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Revision as of 18:37, 2 March 2006 by JRHorse (talk | contribs) (Get in: March 2006 Timetable Changes)
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The snowy Kinugawa River

Kinugawa (鬼怒川) and Kawaji (川治) are twin hot spring towns in Tochigi prefecture, Japan.


Kinugawa is one of Japan's worst examples of development gone overboard: after a serious case of boom and bust, what was once a pristine mountain valley is now a graveyard of rusting, abandoned ferroconcrete hotels. Still, the town remains within fairly convenient striking distance of Tokyo and the Kinugawa River is as stunningly green-colored as ever. If you can spare the cash and time, it may be worth it head up northward to Kawaji, which isn't quite as overbuilt.

The name "Kinugawa" literally means Angry Demon River. The exact provenance is unclear, but the most likely explanation is that this comes from the raging waters within — although the river is now dammed and considerably more placid.

Get in

Kinugawa is most easily reached on the Tōbu Kinugawa Line (東部鬼怒川線) from Asakusa in Tokyo.

Tobu runs all-reserved limited express services, known as Tokkyū (特急) trains, to the area. These trains, which use Tobu's "SPACIA" railroad equipment, have comfortable, reclining seats, with vending machines available on most trains.

The Kinu (きぬ) limited express departs from Asakusa every 30-60 minutes, and reaches Kinugawa-Onsen (鬼怒川温泉) in 2 hours at a cost of ¥2800. Ordinary rapid trains are cheaper at ¥1500, but take anywhere from 2 hours 20 minutes to 3 hours to reach Kinugawa. Kawaji is another 20 minutes up the line.

New limited express train service operated by both JR and Tobu began in March of 2006, offering three daily services in each direction between Kinugawa-Onsen and Shinjuku, Ikebukuro and Omiya.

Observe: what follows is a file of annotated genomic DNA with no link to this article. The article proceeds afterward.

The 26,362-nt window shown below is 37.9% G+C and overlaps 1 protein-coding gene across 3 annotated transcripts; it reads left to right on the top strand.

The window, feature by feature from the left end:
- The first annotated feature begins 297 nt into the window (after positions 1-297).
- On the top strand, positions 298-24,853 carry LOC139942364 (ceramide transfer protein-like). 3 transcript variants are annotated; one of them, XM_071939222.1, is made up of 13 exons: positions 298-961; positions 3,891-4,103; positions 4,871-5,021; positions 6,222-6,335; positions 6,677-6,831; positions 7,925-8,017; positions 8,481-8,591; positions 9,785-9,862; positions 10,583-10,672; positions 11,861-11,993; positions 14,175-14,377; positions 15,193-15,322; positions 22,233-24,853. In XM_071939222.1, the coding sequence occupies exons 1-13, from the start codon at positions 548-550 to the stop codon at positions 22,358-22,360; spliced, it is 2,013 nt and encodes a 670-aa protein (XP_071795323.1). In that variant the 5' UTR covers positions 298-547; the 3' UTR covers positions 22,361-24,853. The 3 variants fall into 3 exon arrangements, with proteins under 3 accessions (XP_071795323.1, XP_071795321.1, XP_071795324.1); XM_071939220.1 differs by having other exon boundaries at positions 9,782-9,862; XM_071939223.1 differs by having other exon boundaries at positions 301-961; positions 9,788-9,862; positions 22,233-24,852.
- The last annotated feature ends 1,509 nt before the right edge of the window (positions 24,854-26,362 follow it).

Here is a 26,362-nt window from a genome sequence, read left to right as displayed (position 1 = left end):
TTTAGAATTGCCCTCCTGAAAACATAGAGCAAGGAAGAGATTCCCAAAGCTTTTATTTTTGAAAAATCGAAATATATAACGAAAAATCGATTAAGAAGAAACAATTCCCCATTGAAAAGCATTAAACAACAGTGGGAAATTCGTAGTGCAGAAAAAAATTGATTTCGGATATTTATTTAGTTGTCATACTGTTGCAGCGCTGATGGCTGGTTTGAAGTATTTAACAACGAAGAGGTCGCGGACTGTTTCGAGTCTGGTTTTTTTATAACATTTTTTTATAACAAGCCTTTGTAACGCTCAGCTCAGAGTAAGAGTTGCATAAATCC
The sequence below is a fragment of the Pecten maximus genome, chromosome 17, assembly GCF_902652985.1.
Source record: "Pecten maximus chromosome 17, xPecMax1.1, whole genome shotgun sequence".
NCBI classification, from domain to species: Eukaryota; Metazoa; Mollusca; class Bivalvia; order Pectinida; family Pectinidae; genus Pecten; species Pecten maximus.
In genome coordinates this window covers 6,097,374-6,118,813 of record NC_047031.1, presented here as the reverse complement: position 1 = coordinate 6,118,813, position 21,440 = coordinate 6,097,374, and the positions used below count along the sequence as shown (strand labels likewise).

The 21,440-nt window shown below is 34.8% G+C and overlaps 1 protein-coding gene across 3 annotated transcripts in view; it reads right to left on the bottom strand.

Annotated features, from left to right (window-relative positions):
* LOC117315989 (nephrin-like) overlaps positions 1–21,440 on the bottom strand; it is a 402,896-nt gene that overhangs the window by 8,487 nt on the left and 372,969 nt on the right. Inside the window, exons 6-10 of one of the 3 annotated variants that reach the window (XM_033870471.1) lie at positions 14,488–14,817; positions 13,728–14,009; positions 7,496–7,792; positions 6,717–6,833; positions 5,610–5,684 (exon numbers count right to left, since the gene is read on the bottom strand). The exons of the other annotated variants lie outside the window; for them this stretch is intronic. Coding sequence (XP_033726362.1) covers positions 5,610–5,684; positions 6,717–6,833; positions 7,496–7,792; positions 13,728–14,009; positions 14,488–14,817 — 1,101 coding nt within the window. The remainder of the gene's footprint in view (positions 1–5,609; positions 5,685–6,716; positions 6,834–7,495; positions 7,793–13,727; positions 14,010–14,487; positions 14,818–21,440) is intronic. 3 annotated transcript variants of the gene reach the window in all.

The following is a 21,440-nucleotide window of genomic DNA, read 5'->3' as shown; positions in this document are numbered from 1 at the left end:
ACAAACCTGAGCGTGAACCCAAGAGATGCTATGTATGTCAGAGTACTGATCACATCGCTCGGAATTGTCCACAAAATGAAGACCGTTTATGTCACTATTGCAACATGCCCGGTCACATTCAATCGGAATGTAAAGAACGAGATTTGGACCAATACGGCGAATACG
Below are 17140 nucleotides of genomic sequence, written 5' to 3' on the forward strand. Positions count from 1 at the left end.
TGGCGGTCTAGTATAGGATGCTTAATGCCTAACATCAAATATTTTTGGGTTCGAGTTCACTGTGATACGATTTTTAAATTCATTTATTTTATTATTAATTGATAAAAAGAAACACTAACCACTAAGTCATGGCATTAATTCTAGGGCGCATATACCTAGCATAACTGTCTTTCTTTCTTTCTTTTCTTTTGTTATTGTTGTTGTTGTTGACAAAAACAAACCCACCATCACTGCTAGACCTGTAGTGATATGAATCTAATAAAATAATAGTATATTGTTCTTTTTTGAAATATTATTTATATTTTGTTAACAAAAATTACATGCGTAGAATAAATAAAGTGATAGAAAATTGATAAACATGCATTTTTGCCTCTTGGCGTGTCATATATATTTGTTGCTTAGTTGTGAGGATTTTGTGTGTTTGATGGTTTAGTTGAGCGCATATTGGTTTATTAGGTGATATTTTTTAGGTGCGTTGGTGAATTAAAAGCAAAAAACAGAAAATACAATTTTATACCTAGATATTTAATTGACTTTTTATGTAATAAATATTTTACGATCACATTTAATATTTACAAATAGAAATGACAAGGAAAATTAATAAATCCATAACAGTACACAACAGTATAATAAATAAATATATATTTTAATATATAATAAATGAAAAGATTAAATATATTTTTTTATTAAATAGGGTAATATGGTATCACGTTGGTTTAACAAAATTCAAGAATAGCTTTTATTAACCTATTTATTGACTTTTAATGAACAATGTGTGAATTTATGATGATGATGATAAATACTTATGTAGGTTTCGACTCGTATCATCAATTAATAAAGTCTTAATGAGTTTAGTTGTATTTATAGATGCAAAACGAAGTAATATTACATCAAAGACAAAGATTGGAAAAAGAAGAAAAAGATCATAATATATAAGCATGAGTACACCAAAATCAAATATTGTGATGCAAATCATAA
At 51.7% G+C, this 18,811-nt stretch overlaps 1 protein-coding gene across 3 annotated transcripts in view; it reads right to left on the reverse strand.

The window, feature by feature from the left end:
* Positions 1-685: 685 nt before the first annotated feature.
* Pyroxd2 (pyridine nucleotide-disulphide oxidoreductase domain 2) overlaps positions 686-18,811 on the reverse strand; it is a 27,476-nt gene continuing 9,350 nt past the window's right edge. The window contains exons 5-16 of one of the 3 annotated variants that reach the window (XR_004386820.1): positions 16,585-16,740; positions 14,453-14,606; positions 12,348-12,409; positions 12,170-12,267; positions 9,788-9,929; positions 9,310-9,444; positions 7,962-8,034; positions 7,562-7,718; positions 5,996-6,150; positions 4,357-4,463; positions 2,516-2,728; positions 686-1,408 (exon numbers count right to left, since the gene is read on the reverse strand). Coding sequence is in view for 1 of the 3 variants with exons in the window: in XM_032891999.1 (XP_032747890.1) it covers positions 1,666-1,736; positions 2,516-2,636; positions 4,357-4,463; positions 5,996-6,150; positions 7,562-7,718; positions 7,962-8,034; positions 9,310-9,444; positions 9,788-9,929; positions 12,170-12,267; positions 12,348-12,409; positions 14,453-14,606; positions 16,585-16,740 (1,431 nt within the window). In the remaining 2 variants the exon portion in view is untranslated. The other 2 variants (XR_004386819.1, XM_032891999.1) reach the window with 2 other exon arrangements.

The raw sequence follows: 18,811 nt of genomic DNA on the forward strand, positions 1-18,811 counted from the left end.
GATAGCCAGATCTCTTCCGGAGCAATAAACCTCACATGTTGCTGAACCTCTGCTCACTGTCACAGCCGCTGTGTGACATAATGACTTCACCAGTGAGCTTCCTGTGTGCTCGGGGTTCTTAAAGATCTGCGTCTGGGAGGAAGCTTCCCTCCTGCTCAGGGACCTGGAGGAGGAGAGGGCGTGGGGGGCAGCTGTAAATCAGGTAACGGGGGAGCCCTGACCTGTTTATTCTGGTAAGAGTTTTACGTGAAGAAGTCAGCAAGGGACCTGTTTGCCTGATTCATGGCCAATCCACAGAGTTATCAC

The trains, called the Kinugawa and Spacia Kinugawa, depart from Shinjuku station at 10:35, 13:05 and 17:35. Return service departs Kinugawa-Onsen at 8:13, 10:36 and 15:03.

In additon, a limited express train departs from Shinjuku at 7:12 for Nikko. You can transfer from this train at Shimo-Imaichi (下今市) for a shuttle train service to Kinugawa. The last service to Shinjuku departs Kinugawa-Onsen at 16:24 (Shuttle train connecting at Shimo-Imaichi to the limited express).

Seat reservations are mandatory, and the one-way fare between Shinjuku and Kinugawa-Onsen is ¥3900.

As of this writing, it remains to be seen if all or part of the journey will be covered under the Japan Rail Pass.

You can alternately take the Shinkansen from Tokyo Station to Utsunomiya, change to the JR Nikko line for Imaichi, and then change again to the Tobu line for the final leg, but this is unlikely to be worth the hassle even if you have the Japan Rail Pass.

Get around

Kinugawa is fairly spread out. You can either use the infrequent buses, or the expensive taxis. If arriving by train, be sure to check if your lodgings are closer to Kinugawa Onsen or Kinugawa Kōen station.


Aside from the mountain valley itself, there is little to see here. The Nichien Momiji Line, the highway connecting Kinugawa and Kawaji, makes for a fairly scenic drive though.


Loll about in hot springs. More adventurous types may also want to try battling against angry demons by rafting in the Kinugawa River.



Most guests eat at their lodgings, but there are a scattering of restaurants just outside Kinugawa Onsen station.



The recession of the 1990s hit Kinugawa hard and many hotels struggle with low occupancy rates (or have been outright shut down). This means there are some pretty good bargains to be found, especially off-season.

  • Kinugawa Green Palace. Tel. 0288-77-2121, [1]. Large operation offering surprisingly large and nice Japanese-style rooms. The outdoor bath on the ground floor has nice views — if you keep your eyes fixed straight forward and ignore the rumbling air/water/heating machinery on all other three sides. Still decent value at ¥8000 with two meals.

Get out

  • Nikko, with its national parks and opulent shrines, presents an altogether different picture.

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